veridical, for instance. (But this may be only "residual self
image," as Morpheus tells Neo. If Cypher were put back into the
Matrix as Ronald Reagan, that would be clinching evidence that
one’s avatar can be strikingly different.) Breaking this
connection would permit interestingly different human
interaction: for instance, you could unknowingly have an
experience of heterosexual intercourse with another (unknowing)
human who is in fact of the same sex.
6. Sometimes it is argued that you are better off—happier—being
a Christian, even if God does not exist. If Christian belief is
easier to maintain inside the Second Matrix than outside it,
then Cypher could have an extra pragmatic reason for going back
7. Is Agent Smith telling the truth? I have no idea. He is
attempting to "hack into" Morpheus’s mind to gain the access
codes to the Zion mainframe computer, so in interpreting the
story we should take everything he says—and so, even the very
existence of the First Matrix—with a grain of salt. For my
purposes, though, we can pretend that he’s telling the truth.
8. We need not fully characterize libertarian free will for
present purposes. The main point is that causal indeterminism is
a necessary condition of it. Causal indeterminism is the denial
of causal determinism: the thesis that every event is completely
determined by causally prior events. A useful and common
illustration is to ask whether or not everything that happens,
or will happen, is in principle predictable — this will be so if
determinism is true, and not so if indeterminism is true.
(Whether the future can be known by means other than prediction
is a different question — see note 11.) The thesis that we have
libertarian free will is called libertarianism.
9. Many of our desires are derived from other desires plus
belief, for instance if Ralph desires to kiss Grandma only
because he desires an inheritance and he believes kissing
Grandma is necessary to achieve this. Non-derived desires, such
as Ralph’s desire to kiss the girl next door, are importantly
independent of belief—they are had, so to speak, for their own
sake—and seem to constitute what we refer to by "the will."
10. Is this a theological guarantee of the real deal? The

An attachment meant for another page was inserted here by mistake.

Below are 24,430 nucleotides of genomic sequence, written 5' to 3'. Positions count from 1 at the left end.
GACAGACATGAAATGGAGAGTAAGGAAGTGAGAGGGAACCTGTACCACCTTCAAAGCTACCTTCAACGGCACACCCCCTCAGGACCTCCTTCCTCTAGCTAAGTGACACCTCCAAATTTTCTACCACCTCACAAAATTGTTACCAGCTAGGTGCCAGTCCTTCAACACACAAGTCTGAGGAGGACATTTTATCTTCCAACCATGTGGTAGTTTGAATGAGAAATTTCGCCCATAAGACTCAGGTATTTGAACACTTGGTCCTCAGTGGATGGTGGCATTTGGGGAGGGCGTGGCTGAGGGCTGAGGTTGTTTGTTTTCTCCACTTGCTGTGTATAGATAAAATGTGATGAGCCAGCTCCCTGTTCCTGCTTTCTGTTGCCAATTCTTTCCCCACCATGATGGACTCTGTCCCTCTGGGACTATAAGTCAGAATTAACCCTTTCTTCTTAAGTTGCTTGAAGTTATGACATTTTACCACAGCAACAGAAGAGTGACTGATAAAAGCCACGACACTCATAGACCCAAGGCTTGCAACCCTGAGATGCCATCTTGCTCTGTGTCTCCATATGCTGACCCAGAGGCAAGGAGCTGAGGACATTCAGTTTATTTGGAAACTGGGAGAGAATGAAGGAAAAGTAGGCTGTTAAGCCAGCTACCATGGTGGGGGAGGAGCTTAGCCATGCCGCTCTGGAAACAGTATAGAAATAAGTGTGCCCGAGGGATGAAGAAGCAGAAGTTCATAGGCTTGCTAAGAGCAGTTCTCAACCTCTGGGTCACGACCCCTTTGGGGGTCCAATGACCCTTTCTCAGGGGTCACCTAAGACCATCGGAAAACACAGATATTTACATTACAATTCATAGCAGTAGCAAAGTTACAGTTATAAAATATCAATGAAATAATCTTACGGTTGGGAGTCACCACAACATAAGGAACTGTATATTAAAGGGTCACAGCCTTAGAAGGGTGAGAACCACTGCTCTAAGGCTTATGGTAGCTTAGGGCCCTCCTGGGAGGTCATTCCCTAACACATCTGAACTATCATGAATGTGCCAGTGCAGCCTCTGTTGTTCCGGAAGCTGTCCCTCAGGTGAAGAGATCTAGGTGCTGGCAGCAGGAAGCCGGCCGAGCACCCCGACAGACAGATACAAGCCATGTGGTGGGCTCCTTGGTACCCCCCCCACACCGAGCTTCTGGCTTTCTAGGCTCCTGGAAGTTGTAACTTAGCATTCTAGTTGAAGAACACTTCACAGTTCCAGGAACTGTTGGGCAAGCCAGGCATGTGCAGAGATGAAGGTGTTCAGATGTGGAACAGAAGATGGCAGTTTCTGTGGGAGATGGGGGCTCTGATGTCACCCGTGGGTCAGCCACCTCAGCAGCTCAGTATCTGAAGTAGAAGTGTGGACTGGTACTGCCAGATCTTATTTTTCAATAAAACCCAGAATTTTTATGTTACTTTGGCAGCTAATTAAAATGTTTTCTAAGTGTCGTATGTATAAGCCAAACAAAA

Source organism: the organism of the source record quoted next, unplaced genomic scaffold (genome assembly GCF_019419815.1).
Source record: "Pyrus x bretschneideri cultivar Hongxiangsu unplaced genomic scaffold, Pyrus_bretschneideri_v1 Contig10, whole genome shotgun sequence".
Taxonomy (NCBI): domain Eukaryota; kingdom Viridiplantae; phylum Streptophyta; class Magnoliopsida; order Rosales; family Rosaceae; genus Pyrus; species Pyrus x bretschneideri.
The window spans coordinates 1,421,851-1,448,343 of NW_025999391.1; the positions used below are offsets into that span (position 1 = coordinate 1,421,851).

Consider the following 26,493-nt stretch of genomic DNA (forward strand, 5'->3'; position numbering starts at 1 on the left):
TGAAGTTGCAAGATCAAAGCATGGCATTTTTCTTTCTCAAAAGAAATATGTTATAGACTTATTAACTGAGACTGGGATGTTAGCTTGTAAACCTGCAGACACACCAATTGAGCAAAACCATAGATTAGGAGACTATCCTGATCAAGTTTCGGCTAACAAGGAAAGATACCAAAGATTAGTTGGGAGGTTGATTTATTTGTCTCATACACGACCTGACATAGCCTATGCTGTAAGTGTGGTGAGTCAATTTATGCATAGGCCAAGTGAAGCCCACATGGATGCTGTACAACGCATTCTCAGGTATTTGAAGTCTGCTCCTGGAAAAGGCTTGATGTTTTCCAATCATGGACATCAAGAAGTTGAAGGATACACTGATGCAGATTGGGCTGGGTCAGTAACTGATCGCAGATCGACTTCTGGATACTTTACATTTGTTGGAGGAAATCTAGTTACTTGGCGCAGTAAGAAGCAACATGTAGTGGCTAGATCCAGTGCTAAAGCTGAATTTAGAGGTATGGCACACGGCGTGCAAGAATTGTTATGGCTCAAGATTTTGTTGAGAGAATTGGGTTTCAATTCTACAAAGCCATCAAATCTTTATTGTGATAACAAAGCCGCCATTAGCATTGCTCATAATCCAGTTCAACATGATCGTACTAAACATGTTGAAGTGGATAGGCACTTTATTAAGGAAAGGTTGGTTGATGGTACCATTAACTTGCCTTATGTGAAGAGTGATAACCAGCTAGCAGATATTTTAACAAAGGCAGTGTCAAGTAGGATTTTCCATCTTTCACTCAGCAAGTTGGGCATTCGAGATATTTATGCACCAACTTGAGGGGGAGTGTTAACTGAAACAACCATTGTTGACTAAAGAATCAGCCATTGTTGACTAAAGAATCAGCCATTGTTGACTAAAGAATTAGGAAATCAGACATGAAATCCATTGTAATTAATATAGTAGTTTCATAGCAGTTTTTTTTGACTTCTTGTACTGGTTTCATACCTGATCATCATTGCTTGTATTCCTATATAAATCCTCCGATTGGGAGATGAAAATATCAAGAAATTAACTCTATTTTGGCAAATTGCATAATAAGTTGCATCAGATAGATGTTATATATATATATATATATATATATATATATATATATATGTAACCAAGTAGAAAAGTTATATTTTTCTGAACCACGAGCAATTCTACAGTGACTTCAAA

Christian can surely deny this. The existence of the Matrix
seems compatible with God’s being no deceiver, given the Free
Will Theodicy, if the machines have libertarian free will. And
if they do not have libertarian free will, as long as they are
the product of human free will, they are not part of the
environment God knowingly created.
11. I am reminded of a passage in William Gibson’s Count Zero:
"Eyes open, he pulled the thing from his socket and held it, his
palm slick with sweat. It was like waking from a nightmare. Not
a screamer, where impacted fears took on simple, terrible
shapes, but the sort of dream, infinitely more disturbing, where
everything is perfectly and horribly normal, and where
everything is utterly wrong."
12. People seem to expect that their body in Heaven will
resemble their Earthly one (just as their Matrix "body" seems to
resemble their real one). Perhaps this is for purposes of
recognition, but it seems unnecessary—common memory can do the
13. It would be intriguing if God could "cheat" by doing what he
does because He sees, from the way the future is, what He will
do. This would raise a fatalist, bake-your-noodle puzzle like
the one the Oracle raises for Neo’s smashing of the vase. But
God is a special case. Being unchanging, He cannot be caused to
act on the basis of future knowledge, and there is little
metaphysical sense to be made of "He did it because He did it."
14. The typical Christian is a Cartesian dualist, believing they
are a spirit or soul distinct from their physical body, and that
embodiment provides the means for human interaction. Loosely
speaking, then, our physical bodies are the "avatars" of the
real us, in a more or less "teeming" physical environment. The
Second Matrix is in this respect almost the converse of
15. Perhaps Christians have had this revelation available to
them all along. Luke 10:20 has Jesus telling his disciples, "…
rejoice, because your names are written in heaven." In Latin,
"matrix" also meant a list or register of names (also,
hence our English verb matriculate). Intended meaning can go
astray: according to some, the notion that the fruit of the tree
of knowledge of good and evil was an apple, rests on a confusion
over the Latin malum, meaning both "evil" and "apple tree." In
like manner, maybe Jesus’s message, lost in translation, was
that Heaven is a Matrix!
16. "People" in the sense of human beings. It might be objected
that there has to be at least one person you are in contact
with: God. I’ll just concede this, since it doesn’t affect the
argument, God’s desires presumably being compatible with yours.
(Real interaction with angels likewise presents no problems.) A
fascinating further suggestion is that you couldn’t be maximally
happy unless the "program" was extremely sophisticated, and then
it might be objected that we should regard the solitary Matrix
as containing virtual individuals—such as your imaginative
sexual partner(s), if there is sex in Heaven—which are arguably
persons you really interact with. (Agent Smith’s impassioned
outburst that he hates the Second Matrix might be evidence of
personhood, for instance.) If these virtual individuals are
persons with libertarian free will, then you can’t interact with
them either, without someone eventually suffering. So we might
have another argument that the Christian Heaven is an incoherent